The Royal British Legion today urged Fifa "in the strongest terms" to rethink its ban on England and Scotland players wearing a poppy.Read the full story ›
The Croatian federation has been fined 50,000 Swiss francs by FIFA for the "inappropriate behaviour" of the national team's fans during a World Cup qualifier against Kosovo on October 6.
Media reports after the match stated that sections of the home and away support engaged in anti-Serbian chants during the game, which was played in Albania and classified as a home match for Kosovo.
In addition to the fine, which equates to just over £41,000, the Croatian federation said it had also been given a warning by the game's world governing body that more stringent sanctions may follow if there were any further disturbances.
Croatia must play their home qualifier against Iceland on November 12 behind closed doors as the second part of a supporter ban imposed for previous disturbances.
Lukas Brud told ITV News the IFAB is currently meeting with different manufacturers.Read the full story ›
In a statement, the FA maintained the remembrance poppy did not a represent "a political, religious or commercial message".Read the full story ›
Fifa have insisted football teams must not display political, religious or commercial symbols on their shirts.Read the full story ›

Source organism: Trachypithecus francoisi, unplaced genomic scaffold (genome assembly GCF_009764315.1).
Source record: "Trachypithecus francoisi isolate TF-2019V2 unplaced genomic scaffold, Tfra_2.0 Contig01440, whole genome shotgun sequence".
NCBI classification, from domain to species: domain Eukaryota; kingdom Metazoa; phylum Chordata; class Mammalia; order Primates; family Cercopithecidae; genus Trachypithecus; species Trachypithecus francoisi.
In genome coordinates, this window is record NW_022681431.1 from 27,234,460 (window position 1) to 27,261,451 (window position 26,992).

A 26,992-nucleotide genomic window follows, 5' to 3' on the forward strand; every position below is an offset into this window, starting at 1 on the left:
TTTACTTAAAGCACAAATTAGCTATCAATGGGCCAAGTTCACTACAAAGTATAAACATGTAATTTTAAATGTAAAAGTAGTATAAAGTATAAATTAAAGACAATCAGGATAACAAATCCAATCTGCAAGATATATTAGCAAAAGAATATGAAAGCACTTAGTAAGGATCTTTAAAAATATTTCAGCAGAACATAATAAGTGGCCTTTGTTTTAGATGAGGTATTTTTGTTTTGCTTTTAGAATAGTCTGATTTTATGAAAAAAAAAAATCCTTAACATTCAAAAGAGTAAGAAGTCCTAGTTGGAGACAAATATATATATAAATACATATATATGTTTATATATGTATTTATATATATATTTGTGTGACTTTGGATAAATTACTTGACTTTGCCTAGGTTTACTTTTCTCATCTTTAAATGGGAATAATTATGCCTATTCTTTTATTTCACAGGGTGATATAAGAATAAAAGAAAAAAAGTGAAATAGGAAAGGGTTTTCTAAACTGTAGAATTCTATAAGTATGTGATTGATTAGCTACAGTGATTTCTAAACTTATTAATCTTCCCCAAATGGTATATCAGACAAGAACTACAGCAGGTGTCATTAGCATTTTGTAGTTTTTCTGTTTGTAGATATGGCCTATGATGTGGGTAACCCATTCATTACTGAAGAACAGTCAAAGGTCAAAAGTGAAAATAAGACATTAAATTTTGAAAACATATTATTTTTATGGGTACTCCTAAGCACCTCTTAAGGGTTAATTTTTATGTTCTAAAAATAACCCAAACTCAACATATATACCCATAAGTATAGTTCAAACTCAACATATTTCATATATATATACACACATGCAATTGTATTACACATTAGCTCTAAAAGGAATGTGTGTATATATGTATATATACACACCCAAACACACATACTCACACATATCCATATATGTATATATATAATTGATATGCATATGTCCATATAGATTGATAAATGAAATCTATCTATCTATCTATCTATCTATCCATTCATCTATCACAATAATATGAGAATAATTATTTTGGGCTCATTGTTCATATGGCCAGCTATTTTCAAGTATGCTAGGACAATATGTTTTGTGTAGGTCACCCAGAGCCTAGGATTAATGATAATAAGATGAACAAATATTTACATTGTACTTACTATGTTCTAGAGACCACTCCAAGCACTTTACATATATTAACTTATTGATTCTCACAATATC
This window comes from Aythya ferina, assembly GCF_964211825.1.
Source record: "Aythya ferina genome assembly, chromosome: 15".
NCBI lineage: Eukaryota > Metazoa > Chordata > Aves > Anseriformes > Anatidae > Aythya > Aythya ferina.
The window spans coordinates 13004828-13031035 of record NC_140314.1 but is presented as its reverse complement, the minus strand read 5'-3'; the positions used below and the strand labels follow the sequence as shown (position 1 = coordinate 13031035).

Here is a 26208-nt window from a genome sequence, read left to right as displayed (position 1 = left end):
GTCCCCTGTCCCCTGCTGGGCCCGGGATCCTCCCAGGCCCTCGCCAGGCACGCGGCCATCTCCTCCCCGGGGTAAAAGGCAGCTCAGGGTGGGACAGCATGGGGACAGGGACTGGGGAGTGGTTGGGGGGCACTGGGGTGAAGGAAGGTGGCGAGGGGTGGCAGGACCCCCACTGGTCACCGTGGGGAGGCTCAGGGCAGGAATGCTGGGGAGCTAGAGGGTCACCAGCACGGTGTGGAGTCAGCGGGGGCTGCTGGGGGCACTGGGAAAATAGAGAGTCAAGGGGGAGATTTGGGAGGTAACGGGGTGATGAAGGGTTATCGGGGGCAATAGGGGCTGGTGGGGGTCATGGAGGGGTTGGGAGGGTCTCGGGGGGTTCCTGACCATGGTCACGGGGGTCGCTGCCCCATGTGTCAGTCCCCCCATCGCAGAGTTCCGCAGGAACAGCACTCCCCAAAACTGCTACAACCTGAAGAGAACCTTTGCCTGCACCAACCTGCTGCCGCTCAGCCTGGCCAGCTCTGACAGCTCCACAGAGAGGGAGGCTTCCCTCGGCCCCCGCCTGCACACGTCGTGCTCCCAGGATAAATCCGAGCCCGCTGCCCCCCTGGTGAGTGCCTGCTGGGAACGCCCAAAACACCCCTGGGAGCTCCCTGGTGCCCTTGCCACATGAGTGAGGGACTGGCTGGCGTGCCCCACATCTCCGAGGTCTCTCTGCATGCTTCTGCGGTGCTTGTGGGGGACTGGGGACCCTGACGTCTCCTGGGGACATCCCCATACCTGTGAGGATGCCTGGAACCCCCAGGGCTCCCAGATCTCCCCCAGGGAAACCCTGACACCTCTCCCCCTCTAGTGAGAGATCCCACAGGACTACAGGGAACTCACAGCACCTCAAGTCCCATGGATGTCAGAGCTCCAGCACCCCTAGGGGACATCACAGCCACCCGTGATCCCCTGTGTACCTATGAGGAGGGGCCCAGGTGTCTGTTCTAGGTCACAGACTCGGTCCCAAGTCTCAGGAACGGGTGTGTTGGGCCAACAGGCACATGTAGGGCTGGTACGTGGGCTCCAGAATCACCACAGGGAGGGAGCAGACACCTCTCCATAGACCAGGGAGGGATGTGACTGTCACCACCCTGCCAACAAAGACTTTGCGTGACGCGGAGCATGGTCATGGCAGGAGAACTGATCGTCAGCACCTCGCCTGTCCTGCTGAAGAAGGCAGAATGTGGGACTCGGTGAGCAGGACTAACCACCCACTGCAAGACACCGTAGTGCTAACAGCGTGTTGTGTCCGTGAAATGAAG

Fifa have agreed to look into the prospect of expanding the World Cup to 40 or 48 nations by 2026.Read the full story ›
Fifa vice-president Victor Montagliani has suggested football might still be blighted by corruption if Russia and Qatar had not been chosen to host the next two World Cups.
Russia will host the next tournament in 2018 and Qatar the 2022 event, with both nations winning the right in a controversial vote almost six years ago.
Since the December 2010 awarding, corruption has been exposed in the global game, with then-Fifa president Sepp Blatter among those now banned.
Montagliani, speaking at the Leaders in Sport conference in London, said: "If Russia and Qatar wouldn't have got these World Cups, would we be in this situation now with an opportunity to clean the game?
"I think that was the starting point and the tipping point for certain things to happen.
"If England and the US had got the World Cup, maybe we would've had status quo.
"I'm just wondering if the authorities that have stepped up their involvement in the game would've done that if the choices had been a bit different.
"Maybe the best thing that happened in football was Russia and Qatar."
FIFA 17 is released today and is set to reignite the annual ding-dong with it’s old rival Pro Evolution SoccerRead the full story ›
Yaya Toure has expressed his disappointment with FIFA's decision to disband its anti-racism task forceRead the full story ›
Former Fifa vice-president Jeffrey Webb has been banned from all football-related activities for life and fined £770,000.
The 51-year-old from the Cayman Islands was once considered a future leader of world football's governing body but that prospect ended when he was arrested in Switzerland last May by local police acting on behalf of the United States Department of Justice.
Webb, who ran the CONCACAF confederation which governs football in the Caribbean and North and Central America, pleaded guilty to racketeering, wire fraud and money laundering in November.
He has been provisionally suspended by Fifa since his arrest but the adjudicatory chamber of its ethics committee has now handed him its most serious sentence.